Principles of Evolution and Systematics (BIOL2900)

A guest Lecture
With Dr. Brian E. Staveley
Department of Biology
Memorial University of Newfoundland

Evolution and Development

Despite differences in early development, all vertebrate embryos develop to a phylotypic stage, from which they diverge again.
The stage after neuralation and somite formation likely reflects a vertebrate ancestral stage that has persisted while other stages have evolved differently
Such changes reflect genetic changes that were selected for during evolution.

The Phylotypic stage
At the end of gastrulation all embryos appear to be similar and is thus called the phylotypic stage.
Structures that are common to the phylotypic stage of the vertebrates are
1) the notochord (an early mesoderm structure along A/P),
2) the somites (blocks of mesoderm on either side of notochord which form the muscles of the trunk & limbs),
3) the neural tube- ectoderm above notochord form a tube (brain and spinal cord).
Chordates and arthropods evolved from a common ancestor which evolved from a single-celled organism.
Comparison of ontogeny (organismal development) and phylogeny (evolutionary history) reveals important concepts.
1) Ontogeny recapitulates phylogeny.
2) Development has been modified in evolution.

The three main stages of vertebrate development
1) setting up the main body axes (A/P and D/V)
2) specification of three germ layers (endoderm, mesoderm and ectoderm)
3) germ layer patterning (mesoderm and early nervous system)

Embryonic structures have acquired new functions during evolution
Embryo's development reflects the evolutionary history of the organism.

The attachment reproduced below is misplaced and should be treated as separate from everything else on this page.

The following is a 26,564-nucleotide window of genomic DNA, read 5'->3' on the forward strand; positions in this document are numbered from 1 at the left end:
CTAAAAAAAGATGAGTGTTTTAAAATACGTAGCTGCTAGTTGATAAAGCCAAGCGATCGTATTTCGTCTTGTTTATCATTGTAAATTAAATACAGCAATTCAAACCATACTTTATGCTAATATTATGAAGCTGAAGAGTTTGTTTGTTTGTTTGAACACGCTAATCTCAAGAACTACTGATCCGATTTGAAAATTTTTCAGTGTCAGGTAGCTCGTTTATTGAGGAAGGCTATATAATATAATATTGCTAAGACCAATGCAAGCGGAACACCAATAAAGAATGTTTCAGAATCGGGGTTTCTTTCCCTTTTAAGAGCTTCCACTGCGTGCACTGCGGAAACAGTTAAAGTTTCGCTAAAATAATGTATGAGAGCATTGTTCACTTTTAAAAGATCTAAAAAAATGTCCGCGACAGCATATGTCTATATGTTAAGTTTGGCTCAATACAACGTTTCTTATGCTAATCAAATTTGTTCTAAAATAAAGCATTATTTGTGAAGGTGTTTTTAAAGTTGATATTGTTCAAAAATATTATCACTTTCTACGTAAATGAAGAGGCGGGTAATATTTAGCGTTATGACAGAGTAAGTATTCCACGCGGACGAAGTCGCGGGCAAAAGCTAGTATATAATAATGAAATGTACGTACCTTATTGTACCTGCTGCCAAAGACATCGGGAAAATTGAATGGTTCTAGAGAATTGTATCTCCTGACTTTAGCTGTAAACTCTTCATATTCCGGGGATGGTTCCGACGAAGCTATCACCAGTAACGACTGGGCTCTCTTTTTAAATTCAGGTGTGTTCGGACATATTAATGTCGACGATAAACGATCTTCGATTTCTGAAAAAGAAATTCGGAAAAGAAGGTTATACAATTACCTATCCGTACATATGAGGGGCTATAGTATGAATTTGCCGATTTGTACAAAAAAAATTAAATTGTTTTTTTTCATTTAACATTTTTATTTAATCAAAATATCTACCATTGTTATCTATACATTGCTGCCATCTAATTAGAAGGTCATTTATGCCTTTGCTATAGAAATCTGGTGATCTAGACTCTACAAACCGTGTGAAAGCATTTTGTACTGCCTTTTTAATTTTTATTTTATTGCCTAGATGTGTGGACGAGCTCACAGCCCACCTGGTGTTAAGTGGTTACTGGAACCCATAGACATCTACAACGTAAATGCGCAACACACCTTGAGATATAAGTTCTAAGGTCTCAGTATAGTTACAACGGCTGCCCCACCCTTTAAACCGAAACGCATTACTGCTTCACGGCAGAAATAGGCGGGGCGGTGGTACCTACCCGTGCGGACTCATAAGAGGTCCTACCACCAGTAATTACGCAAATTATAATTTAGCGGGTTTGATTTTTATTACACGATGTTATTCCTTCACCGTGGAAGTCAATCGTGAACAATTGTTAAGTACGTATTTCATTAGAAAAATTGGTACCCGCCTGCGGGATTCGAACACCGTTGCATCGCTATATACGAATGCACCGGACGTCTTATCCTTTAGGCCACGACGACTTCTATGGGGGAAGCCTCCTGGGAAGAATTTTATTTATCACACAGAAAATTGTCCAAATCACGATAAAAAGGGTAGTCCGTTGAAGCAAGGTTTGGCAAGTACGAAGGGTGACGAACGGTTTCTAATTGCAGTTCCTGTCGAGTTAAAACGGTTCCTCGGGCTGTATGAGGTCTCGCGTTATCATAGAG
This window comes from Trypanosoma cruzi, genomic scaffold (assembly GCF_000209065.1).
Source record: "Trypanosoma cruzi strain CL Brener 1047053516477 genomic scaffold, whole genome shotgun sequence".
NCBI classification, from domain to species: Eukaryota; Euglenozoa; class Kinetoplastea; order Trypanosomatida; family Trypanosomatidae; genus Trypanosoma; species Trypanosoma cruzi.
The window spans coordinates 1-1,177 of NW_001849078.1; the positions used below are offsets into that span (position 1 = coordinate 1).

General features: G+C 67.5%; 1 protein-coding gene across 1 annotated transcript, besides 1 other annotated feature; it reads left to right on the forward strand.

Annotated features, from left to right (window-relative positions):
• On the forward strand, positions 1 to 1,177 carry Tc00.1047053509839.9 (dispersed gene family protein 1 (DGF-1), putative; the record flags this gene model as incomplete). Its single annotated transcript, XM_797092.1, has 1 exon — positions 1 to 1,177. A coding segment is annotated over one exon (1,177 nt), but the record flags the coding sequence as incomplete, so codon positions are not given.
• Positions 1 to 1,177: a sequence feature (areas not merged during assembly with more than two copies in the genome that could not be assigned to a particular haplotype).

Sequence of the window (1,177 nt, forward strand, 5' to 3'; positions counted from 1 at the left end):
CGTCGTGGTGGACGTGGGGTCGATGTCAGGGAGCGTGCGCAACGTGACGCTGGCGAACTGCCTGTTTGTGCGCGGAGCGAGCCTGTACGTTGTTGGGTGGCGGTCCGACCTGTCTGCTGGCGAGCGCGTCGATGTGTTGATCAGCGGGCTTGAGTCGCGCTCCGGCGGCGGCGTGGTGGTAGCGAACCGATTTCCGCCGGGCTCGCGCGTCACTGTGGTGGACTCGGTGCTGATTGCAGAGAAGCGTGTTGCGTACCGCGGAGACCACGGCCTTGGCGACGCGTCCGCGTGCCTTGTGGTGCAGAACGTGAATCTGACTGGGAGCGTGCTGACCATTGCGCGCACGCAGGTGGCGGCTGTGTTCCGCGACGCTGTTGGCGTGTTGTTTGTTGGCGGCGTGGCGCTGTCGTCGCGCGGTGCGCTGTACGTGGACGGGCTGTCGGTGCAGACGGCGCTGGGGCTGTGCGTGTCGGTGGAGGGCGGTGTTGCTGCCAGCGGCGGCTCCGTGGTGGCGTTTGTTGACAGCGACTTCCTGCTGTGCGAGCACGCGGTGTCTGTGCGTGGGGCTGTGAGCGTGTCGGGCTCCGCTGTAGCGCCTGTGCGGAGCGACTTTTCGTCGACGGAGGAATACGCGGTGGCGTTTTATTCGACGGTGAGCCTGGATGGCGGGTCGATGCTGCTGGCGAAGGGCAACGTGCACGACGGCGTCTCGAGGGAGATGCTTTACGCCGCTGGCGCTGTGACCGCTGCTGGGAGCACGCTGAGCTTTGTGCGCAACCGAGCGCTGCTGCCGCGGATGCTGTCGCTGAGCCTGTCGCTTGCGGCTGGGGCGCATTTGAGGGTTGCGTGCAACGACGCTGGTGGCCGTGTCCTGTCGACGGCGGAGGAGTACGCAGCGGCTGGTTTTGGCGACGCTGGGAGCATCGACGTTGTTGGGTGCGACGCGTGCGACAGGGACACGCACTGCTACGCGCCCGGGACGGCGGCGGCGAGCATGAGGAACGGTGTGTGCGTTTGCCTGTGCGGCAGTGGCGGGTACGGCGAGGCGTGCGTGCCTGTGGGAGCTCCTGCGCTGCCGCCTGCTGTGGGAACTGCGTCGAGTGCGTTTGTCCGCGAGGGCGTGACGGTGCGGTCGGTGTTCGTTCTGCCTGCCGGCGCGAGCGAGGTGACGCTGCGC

New anatomical structures arise from existing structures.
The mammalian inner ear has 3 bones to transmit sound from the ear drum
Reptilian ancestral jaw attaches to skull via articular (jaw) bone and quadrate (skull) bone which transmit sound.
In mammals, the articular and quadrate bones have been modified into the malleus and incus bones of the inner ear

Development of vertebrate and insect wings makes use of evolutionary conserved mechanisms
Insect and bird wings are very different (two layers of epithelia versus mesenchymal core cover by ectoderm.
However, these wings (and vertebrate limbs) share signaling molecules.
Antero-posterior axis require hedgehog-like genes and TGFB (dpp & BMP-2)
Dorsal structures require apterous-like genes' Dorsal/venral boundaries require fringe family members.
Establishment of axes and patterning require a small set of conserved genes.

Mesoderm and homeobox genes
Homeobox genes are...
a large family of transcription factors.
Share a similar 60 amino acid DNA binding homeodomain which is encoded by 180 basepair homeobox sequence.
Homeobox gene family (transcription factor proteins).
Homeotic transformation is often observed in mutants of genes that have this domain.
Identified first in Drosophila (Bithorax and Antennapedia complexes) as a split cluster.
There are four separate clusters of Hox genes (subset of the homeobox genes)  in vertebrates.

Hox gene clusters
Hox genes ( Hox gene clusters) are a subset of the homeobox genes of transcription factor genes.
Might have arisen by rounds of duplication of an ancestral gene, followed by a quaduplication of the cluster in mammals.
Paralogous group are composed of the most similar members of each cluster.
Partially overlapping zones of expression which vary in the anterior extent of their expression define distinct regions.

Hox genes complexes have evolved through gene duplication
Tandem gene duplication can allow retention of gene while new functions are adopted by one copy.
Hox gene (homeobox, helix-turn-helix transcription factor) cluster arose from rounds of tandem duplication.
Vertebrates have four Hoxgene complexes.
Amphioxus, a vertebrate-like chordate, has one Hox cluster which may be close to ancestral Hox complex.
Each vertebrate cluster seems to arose from chromosomal duplication of arrays generated by tandem duplication.
Some mammalian Hox genes (Clusters a-d, 10-13) not present in arthropods, seem to be products of tandem duplication before chromosomal duplication.